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A History of Modern Computing

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A History of Modern Computing

MIT Press,

15 min read
10 take-aways
Audio & text

What's inside?

That shiny computer on your desk is the newest child in a family lineage of computing machines going back to 1945. Plunge into this history to meet its grandpa (the UNIVAC) and grandma (the 1975, $400 Altair Personal Computer kit).

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Editorial Rating



  • Innovative


Paul E. Ceruzzi, curator of the National Air and Space Museum, describes the development of computing, starting with its earliest history. He examines the beginnings of commercial computing from 1945 to 1956 and traces the history of computer hardware and software, dividing these developments into five- to 10-year time periods. His book emphasizes technical development, rather than personalities or business dynamics, a focus that contributes to its fairly dry, academic style. With this caveat, getAbstract recommends the book primarily to those with a technological bent, such as professionals in operations and computer sciences, and academics in the field. However, if you are interested in the subject, you’ll love this. Ceruzzi provides an informative and comprehensive saga including extensive footnotes and a bibliography that runs about 80 pages.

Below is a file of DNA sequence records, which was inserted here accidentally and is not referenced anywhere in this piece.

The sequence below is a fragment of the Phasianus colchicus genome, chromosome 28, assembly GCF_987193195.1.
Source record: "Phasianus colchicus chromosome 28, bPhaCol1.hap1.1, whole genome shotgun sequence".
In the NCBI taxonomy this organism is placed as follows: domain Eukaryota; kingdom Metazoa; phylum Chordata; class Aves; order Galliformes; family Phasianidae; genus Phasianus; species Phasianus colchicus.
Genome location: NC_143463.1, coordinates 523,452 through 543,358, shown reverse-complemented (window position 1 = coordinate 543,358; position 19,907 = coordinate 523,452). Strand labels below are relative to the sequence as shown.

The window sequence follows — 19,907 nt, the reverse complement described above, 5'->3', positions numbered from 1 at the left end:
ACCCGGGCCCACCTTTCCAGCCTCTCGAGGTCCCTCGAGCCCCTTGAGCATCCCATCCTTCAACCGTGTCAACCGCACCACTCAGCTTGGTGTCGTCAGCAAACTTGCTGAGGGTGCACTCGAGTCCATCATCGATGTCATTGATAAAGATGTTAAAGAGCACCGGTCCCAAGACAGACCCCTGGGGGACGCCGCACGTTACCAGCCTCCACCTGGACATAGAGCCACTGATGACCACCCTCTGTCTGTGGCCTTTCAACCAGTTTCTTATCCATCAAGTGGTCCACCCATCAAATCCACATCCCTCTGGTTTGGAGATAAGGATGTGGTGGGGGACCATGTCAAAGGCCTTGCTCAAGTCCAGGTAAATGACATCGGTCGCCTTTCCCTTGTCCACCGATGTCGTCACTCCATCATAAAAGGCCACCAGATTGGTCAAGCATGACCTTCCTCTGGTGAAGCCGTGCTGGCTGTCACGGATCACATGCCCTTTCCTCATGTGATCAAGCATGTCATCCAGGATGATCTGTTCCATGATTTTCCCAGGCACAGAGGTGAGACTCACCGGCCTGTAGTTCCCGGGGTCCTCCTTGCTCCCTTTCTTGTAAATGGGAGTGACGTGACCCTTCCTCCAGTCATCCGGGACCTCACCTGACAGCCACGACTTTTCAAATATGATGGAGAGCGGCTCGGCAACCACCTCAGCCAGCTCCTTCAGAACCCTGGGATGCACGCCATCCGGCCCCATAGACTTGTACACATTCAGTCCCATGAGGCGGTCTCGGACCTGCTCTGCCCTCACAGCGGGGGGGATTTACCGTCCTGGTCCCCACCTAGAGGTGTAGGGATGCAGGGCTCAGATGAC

1945-1956: The Birth of Computing

Before 1945, the word “computer” referred to a person who solved equations on an electronic digital computer, which was invented for that purpose. The term only began to refer to the machinery itself around 1945. At that point, the development of the computer was spurred by a climate of prosperity and the strong US consumer market that emerged after World War II. The Cold War against the Soviet Union and policy-makers’ concern with building military strength contributed to the development of increased computer power, such as the ENIAC and other military projects and weapons systems. The military and other government agencies were the first customers for the commercial computers.

Commercial computing emerged from 1945 to 1956. The early developers included the Eckert-Mauchly Computer Corporation, led by J. Presper Eckert and John Mauchly. The firm, which was soon absorbed as a division of Remington Rand, initially developed the ENIAC, an electronic calculator, at the University of Pennsylvania’s Moore School of Electrical Engineering. It was created to calculate US Army firing tables, which required repeatedly solving complex mathematical...

About the Author

Paul E. Ceruzzi is curator at the National Air and Space Museum and the Department of Space History. He is the author of Beyond the Limits: Flight Enters the Computer Age.

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